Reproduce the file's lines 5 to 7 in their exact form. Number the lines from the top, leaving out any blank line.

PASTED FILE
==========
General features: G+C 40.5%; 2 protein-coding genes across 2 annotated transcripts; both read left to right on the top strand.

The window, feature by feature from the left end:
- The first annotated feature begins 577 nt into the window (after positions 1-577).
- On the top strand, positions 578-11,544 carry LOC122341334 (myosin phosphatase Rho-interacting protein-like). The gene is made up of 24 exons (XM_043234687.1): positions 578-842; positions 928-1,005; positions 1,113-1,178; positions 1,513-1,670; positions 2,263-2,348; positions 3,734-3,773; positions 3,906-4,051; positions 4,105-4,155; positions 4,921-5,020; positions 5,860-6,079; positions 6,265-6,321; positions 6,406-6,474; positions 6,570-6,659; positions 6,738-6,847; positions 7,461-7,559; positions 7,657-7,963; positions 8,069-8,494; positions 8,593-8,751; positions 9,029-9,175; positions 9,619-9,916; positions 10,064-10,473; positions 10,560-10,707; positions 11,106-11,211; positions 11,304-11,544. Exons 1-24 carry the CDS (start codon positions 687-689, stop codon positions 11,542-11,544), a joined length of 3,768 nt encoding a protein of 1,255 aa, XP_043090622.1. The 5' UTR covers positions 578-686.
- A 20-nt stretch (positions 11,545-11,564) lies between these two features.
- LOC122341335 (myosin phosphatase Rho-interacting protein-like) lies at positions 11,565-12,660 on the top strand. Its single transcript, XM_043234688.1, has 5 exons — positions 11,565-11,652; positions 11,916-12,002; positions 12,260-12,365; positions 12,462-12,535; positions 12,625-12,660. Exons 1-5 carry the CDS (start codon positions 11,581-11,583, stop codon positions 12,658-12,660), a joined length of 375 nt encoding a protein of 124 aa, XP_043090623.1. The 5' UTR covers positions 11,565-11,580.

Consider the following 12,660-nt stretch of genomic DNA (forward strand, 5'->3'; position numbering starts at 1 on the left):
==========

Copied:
- A 20-nt stretch (positions 11,545-11,564) lies between these two features.
- LOC122341335 (myosin phosphatase Rho-interacting protein-like) lies at positions 11,565-12,660 on the top strand. Its single transcript, XM_043234688.1, has 5 exons — positions 11,565-11,652; positions 11,916-12,002; positions 12,260-12,365; positions 12,462-12,535; positions 12,625-12,660. Exons 1-5 carry the CDS (start codon positions 11,581-11,583, stop codon positions 12,658-12,660), a joined length of 375 nt encoding a protein of 124 aa, XP_043090623.1. The 5' UTR covers positions 11,565-11,580.

Consider the following 12,660-nt stretch of genomic DNA (forward strand, 5'->3'; position numbering starts at 1 on the left):